Mixed cost is a rare bird.

    But still a bird. Ergo, they cannot be dismissed out of hand.

  8. Mixed costs? Break it down, into those that are fixed and those that are variable?

    More usefully, step costs. Because in reality a large number of fixed costs aren’t fixed, they are step. Ie, they are fixed for changes in volume up to a certain point, then change abruptly (taking on an extra person, machine, space, whatever), and then carry on fixed again for a while. Where the steps might sit depends on what kind of items / business etc.

    Hence, the bigger the picture the more that the cost base is essentially variable in perspective – eg, business plan for an organisation versus detailed cost calculations for a product.

  9. Surely, these are the calculations anyone with a business they want to survive is making at the moment. It doesn’t need an assole in the comments of the blog of a fat retired accountant* to remind them of it.

    *Except some of the “professions” who’ll be after their pound of flesh whatever happens. Can’t help but notice said fat retired account sees the crisis as a way of making a personal profit has the begging bowl out for grant funding.

  10. “Mixed Costs” is a shorthand for “Costs that behave a bit weird in relation to volume that we can’t be arsed to analyse because they’re not all that material really”.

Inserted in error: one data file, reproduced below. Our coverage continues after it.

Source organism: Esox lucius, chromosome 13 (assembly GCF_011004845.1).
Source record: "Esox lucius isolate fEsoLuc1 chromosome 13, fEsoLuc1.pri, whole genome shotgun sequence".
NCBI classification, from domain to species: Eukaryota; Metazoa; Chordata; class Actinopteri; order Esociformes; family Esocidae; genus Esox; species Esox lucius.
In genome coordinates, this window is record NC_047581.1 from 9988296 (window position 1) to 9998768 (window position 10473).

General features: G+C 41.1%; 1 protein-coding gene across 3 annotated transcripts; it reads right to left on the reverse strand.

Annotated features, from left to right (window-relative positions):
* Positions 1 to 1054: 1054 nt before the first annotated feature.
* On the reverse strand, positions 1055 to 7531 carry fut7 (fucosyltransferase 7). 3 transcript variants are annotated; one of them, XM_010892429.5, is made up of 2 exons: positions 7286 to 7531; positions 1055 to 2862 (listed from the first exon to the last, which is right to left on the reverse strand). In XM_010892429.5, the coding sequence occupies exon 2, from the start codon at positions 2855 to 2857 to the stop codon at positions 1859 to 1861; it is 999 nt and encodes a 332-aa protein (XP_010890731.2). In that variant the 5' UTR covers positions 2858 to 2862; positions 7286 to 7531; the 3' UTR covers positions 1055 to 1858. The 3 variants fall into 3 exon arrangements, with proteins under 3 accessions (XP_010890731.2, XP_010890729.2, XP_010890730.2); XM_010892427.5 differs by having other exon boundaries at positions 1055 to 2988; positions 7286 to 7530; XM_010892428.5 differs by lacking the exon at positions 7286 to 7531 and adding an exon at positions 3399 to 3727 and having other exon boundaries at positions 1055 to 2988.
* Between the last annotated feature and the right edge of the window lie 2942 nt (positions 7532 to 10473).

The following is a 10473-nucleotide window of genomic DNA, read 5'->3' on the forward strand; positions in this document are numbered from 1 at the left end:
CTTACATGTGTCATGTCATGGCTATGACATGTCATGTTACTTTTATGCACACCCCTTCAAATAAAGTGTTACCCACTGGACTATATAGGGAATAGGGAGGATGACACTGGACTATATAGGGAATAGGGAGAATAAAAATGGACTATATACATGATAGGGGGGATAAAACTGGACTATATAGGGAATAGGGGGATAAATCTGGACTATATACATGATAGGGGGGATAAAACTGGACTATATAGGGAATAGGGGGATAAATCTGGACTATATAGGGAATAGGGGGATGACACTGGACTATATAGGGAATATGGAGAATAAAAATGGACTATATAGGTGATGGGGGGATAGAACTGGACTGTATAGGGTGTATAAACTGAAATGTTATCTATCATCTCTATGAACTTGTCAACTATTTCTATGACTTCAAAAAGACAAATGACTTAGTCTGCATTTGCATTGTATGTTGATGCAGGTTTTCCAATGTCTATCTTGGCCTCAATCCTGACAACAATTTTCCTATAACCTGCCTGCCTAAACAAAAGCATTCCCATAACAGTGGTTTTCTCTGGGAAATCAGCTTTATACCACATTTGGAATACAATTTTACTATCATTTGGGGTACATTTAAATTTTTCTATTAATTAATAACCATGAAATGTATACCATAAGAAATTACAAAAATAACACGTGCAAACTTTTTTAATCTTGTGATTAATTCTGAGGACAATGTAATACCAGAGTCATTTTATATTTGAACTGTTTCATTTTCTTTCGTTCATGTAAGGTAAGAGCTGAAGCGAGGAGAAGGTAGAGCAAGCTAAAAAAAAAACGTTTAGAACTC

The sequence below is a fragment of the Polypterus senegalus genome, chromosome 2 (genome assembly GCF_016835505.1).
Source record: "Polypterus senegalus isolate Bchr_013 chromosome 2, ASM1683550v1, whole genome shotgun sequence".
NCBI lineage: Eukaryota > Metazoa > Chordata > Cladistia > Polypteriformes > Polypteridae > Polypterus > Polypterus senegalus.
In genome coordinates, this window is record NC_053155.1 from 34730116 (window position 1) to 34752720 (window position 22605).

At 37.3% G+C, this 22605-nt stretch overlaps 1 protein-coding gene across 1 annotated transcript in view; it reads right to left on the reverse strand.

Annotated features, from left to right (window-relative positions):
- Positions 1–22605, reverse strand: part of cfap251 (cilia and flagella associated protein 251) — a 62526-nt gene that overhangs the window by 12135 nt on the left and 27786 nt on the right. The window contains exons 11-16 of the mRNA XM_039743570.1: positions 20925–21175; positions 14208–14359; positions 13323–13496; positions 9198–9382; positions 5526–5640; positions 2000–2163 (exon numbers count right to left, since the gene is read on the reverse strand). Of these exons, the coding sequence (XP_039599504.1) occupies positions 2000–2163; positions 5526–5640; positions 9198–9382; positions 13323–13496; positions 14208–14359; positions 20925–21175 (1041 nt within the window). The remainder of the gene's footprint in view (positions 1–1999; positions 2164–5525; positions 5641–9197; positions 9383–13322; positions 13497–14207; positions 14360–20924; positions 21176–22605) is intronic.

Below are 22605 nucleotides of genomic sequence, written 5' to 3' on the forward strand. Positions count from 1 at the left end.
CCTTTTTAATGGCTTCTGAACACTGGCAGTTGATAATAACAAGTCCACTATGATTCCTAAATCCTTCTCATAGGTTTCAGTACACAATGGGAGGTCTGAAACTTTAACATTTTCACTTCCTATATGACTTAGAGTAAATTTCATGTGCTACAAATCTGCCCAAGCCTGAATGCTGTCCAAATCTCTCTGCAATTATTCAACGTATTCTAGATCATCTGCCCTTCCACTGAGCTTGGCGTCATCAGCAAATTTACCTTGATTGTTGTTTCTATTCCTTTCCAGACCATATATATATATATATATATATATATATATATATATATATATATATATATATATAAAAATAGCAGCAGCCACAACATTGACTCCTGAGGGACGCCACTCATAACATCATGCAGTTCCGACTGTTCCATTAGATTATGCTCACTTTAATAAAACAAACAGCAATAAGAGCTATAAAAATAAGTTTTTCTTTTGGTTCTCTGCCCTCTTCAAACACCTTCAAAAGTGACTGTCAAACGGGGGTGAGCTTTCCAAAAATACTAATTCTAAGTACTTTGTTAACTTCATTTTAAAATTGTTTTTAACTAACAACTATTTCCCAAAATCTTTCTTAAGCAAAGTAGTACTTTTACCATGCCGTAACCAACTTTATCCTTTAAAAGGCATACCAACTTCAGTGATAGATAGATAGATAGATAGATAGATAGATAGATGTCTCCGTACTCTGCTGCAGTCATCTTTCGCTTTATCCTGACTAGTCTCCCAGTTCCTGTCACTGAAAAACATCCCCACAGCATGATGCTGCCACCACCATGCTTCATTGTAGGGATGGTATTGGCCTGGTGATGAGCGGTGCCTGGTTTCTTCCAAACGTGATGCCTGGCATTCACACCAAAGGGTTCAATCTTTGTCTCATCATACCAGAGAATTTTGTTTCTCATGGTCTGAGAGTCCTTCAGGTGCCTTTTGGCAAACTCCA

Take the old style phone bills. Your rental element would be fixed but the call charges are volume related, but not to a volume that is connected to production volumes. You could analyse those and see what actually drives those call costs (lots of small-value orders versus fewer larger ones, perhaps … quality rework issues … poor suppliers needing to be yelled at …), there’s an approach called “Activity Based Costing” that tries to quantify this kind of stuff into patterns you can predict, but the point is that this kind analysis can easily cost more than the value you get from it if you’re not careful.

    And a good accountant would make that call and say “Yes, we could analyse that but it’s not worth doing. Call it a Mixed Cost, apply a suitable average formula and let’s go do something valuable instead”.

    I’ve got the CIMA qualification and 30 years in the game so I do know about this stuff. Economics – not so much, but cost accounting – I’m on that.

  11. “Turnover is comprised of direct costs, fixed costs and profit(loss)”

    Seems an arse about face way of saying it anyway.

    Turnover is comprised of your sales of goods or services.

    Mind you, as I cheerfully tell people, I work for a firm of accountants but I am not an accountant. 30 years of tax. And the company law I need to know for tax planning.

  12. Nice use of the word ‘contribution’ there.

    Perhaps ‘Bob’ is a communist. “The People thank you comrade, but next month the People demand double!”

    Anyway, surely the issue isn’t that many businesses can’t trade at current prices, but that many cannot trade AT ALL. If your garage is closed dropping your price by 30% makes fuck all difference.